Nuclear Attack on Hawaii: The 2018 False Alarm

Lauren Murphy
March 12, 2018

Submitted as coursework for PH241, Stanford University, Winter 2018


Fig. 1: A Rainbow over the Big Island of Hawaii. (Source: Wikimedia Commons)

Hawaii is known around the world as a beautiful paradise located in the Pacific Ocean. As seen in Fig. 1, Hawaii's incredible scenery often includes deep blue oceans and colorful rainbows. It is hard to imagine anything horrific occurring in this marvelous state. However, in the beginning of 2018, the Hawaiian Islands faced trouble in paradise. On January 13, a state-wide alarm warning of an incoming nuclear attack sent Hawaii into a frenzy. At 8:10 a.m., this message was delivered to millions of Hawaiian residents and vacationers: [1]


For forty minutes, the people on the Hawaiian Islands anticipated their impending doom. [1] At 8:48 a.m., 38 minutes after the alerts went out, authorities announced to the public that the aforementioned alarm was a terrible mistake. [1] Officials declared that the Hawaii Emergency Management Agency's internal testing system would be suspended until new protocols were placed to prevent a false alarm from happening again. [1]

North Korea's Nuclear Threats

Hawaii had already been on high alert before the false alarm in January 2018. [2] Monthly air-raid drills with sirens began in December 2017 after President Trump and North Korea leader Kim Jong-un began threatening nuclear attacks. [2] In September 2017, North Korea successfully carried out its sixth and most powerful nuclear test to date. [3] It is thought to have been around a 120 kiloton explosion, or 5.02 × 1014 J. It is estimated that it would take a little more than a half hour for a missile launched from North Korea to reach Hawaii, traveling over a distance of 9,173 km. [2] This would give Hawaiian residents as little as 12 minutes to find shelter once an alert was issued. [2]

Public Response

In the aftermath of the initial warning, residents and visitors of Hawaii were incredibly distraught. Videos have emerged of adults removing manhole covers and lowering their children into sewers to attempt to protect their children from the missile. [1] Many people were in tears and expressing love to their friends and families. [1] The 911 system was completely swamped, leaving anxious callers even more terrified from a lack of response from the system. [1]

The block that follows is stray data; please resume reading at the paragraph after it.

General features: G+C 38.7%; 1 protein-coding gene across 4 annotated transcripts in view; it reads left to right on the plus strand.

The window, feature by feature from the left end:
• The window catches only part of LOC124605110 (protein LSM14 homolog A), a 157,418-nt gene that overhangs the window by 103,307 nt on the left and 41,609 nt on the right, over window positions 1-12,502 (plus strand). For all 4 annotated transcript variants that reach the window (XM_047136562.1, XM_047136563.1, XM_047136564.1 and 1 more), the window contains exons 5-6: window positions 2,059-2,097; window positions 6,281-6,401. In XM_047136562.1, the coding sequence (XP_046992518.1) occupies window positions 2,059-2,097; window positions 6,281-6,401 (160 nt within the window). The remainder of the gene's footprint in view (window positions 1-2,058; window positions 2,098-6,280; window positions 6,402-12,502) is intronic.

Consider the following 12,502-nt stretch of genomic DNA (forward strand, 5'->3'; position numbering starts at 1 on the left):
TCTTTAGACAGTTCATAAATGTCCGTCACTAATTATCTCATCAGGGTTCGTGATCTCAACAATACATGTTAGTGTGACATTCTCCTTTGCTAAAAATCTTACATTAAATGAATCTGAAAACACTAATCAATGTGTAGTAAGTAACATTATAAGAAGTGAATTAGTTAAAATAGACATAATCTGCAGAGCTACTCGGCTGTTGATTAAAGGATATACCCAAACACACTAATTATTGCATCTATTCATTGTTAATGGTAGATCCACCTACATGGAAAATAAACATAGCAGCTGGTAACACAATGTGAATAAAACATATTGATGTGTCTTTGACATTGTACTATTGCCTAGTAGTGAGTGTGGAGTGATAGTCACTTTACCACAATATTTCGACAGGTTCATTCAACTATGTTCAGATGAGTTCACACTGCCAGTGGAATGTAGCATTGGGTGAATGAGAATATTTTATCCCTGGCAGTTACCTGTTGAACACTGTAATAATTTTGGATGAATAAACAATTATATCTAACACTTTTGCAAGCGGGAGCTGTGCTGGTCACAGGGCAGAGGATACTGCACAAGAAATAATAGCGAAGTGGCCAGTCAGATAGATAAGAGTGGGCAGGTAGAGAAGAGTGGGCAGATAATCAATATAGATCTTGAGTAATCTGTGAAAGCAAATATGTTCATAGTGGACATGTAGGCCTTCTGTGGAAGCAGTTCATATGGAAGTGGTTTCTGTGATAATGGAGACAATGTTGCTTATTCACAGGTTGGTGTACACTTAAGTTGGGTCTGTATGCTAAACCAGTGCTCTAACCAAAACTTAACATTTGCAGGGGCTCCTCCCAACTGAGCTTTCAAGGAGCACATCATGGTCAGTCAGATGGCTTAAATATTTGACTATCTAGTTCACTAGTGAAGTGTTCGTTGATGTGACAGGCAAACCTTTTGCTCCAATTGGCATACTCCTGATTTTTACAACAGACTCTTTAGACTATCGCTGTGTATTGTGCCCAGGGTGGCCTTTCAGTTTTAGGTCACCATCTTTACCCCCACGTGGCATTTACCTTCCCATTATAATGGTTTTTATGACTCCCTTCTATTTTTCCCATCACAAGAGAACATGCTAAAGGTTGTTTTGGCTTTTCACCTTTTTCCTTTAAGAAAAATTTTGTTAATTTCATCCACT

How Did This Happen?

According to the Hawaii Emergency Management Agency, the false alarm occurred when an employee accidentally hit the wrong button during routine tests. [1] The emergency system asked whether a staffer wished to send an actual alert out to the public, at which point the employee made the mistake of clicking yes. [1] The name of the employee has not been released. [1] The worker who caused the great mistake did not realize his error until he received an alert on his own cell phone. [1] From now on, two employees will be required to send out an alarm: one to request the alert and another to verify and send it. [1]

© Lauren Murphy. The author warrants that the work is the author's own and that Stanford University provided no input other than typesetting and referencing guidelines. The author grants permission to copy, distribute and display this work in unaltered form, with attribution to the author, for noncommercial purposes only. All other rights, including commercial rights, are reserved to the author.


[1] S. Kohli, M. A. W. Ottey, and H. Chang, "For Nearly 40 Minutes, Hawaii Thought the End Was Near. Why Did it Take so Long to Learn Missile Alert was a Mistake?," Los Angeles Times, 13 Jan 18.

[2] A. Nagourney, D. Sanger, and J. Barr, "Hawaii Panics After Alert About Incoming Missile is Sent in Error," New York Times, 13 Jan 18.

[3] C. Campbell, "North Korea Says Its Sixth Nuclear Test Was a Missile-Ready Hydrogen Bomb," Time, 3 Sep 17.